Why not add an option for that?

July 08, 2018

If you've ever developed software you've surely had users ask you to add an option. "Rather than forcing everyone into behavior A," they'll reason, "why not add an option so users can choose between behaviors A and B?"

This post is an attempt at producing a canonical consolidated answer to why the answer to this is often "no".

But first: it's worth pointing out that sometimes the right answer really is to add an option. The answer is not absolutely "no", it's rather "usually no, but maybe it overcomes the objections in this post". With that in mind, let's look at the costs of options.

Options are bad user experience

A great example of software with poor options UX is Git. Git is a tool with a simple clear conceptual core that's been absolutely wrecked by uncritical thinking around the design of the options. The git man page generator parodies this by generating ludicrous but plausible documentation for Git. There are plenty of other examples, though.

Options are features, and features are costly

You can think of software development as the accumulation of features over time. Spending time implementing the feature of my-new-option means that you are not implementing the feature of more-important-other-thing. The right way to look at the tradeoff is not "why not implement option X?" but rather "why implement option X instead of [more important thing I could be doing]?" Those other more important things could themselves be features or options but they also can be unobservable core work like making the software more efficient or crash less.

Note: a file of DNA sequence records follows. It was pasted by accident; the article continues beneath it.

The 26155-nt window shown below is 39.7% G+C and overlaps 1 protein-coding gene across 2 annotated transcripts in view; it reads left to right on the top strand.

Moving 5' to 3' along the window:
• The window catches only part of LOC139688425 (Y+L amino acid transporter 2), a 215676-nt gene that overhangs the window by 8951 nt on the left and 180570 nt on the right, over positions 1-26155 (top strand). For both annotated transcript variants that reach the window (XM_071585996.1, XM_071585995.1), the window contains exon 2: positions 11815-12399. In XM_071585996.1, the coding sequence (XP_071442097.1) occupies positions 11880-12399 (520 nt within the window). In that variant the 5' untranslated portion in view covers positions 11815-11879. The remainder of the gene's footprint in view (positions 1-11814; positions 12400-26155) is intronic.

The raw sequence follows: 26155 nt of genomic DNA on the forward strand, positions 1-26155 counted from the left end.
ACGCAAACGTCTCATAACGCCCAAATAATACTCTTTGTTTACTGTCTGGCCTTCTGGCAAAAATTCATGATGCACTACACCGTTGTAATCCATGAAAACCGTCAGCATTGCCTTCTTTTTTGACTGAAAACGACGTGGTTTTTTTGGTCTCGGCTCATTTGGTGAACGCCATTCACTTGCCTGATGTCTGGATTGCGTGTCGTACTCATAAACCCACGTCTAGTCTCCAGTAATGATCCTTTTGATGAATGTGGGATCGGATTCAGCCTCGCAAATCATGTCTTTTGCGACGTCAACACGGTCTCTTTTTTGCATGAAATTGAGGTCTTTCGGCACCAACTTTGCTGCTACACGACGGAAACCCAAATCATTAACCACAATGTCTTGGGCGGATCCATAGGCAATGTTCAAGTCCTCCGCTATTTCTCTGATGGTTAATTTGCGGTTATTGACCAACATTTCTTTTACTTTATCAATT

You might reasonably argue that an option is cheap — maybe just an extra if statement, maybe someone even wrote the patch already — but in practice there are more questions than that.

Writing the patch that adds the option ends up being a small part of the total work required, and the bulk of the work falls on whoever ends up maintaining the result.

Implementing a feature is a one-time cost, but keeping it working is an ongoing cost

Options can be costlier than features

In fact, as far as features go, optional behavior can be even worse for maintenance than always-on behavior, because options produce features that aren't consistently present.

If options are so bad, why do users want them so much?

Hopefully the above convinces you that new options aren't to be introduced lightly. So why do users so often ask for them? Here are a few reasons.

  1. Users are concerned about their particular use case, and tunnel on solving it without consideration for the whole system. "When I do X it takes three clicks," they think, "so you should add an checkbox like [] make it two clicks."

    This even comes up sometimes when a program has a genuine bug, like say it deletes the user's work in some circumstance, and the user will request "add an option to make it not delete my work" rather than the more obvious solution of not losing their work. (While drafting this post, I coincidentally had a perfect example of this come up — this user encountered a genuine bug and asked if there was a flag to suppress the bug.) There's a great xkcd taking this to the logical extreme, where the user demands an option to make the program waste CPU.

  2. Users see no cost, only benefits. If you ask a user "should I add a feature where ____?" they almost always will answer yes even before the blank is filled in.


If you're a user, even if you found this unconvincing, you can hopefully at least use it as a way to more successfully advocate for adding options to your favorite software. You can use this template: "Adding an option for A is more important than fixing bug B because C. It is impossible to design for this use case because D, it won't have much maintenance cost because E, and other users will know where to find it because F."

If you're a software developer, you already know that your responsibility is to balance all of the use cases simultaneously against other factors like opportunity cost and maintenance cost. It is my hope that at you can cite this essay as a way to avoid repeating the same arguments.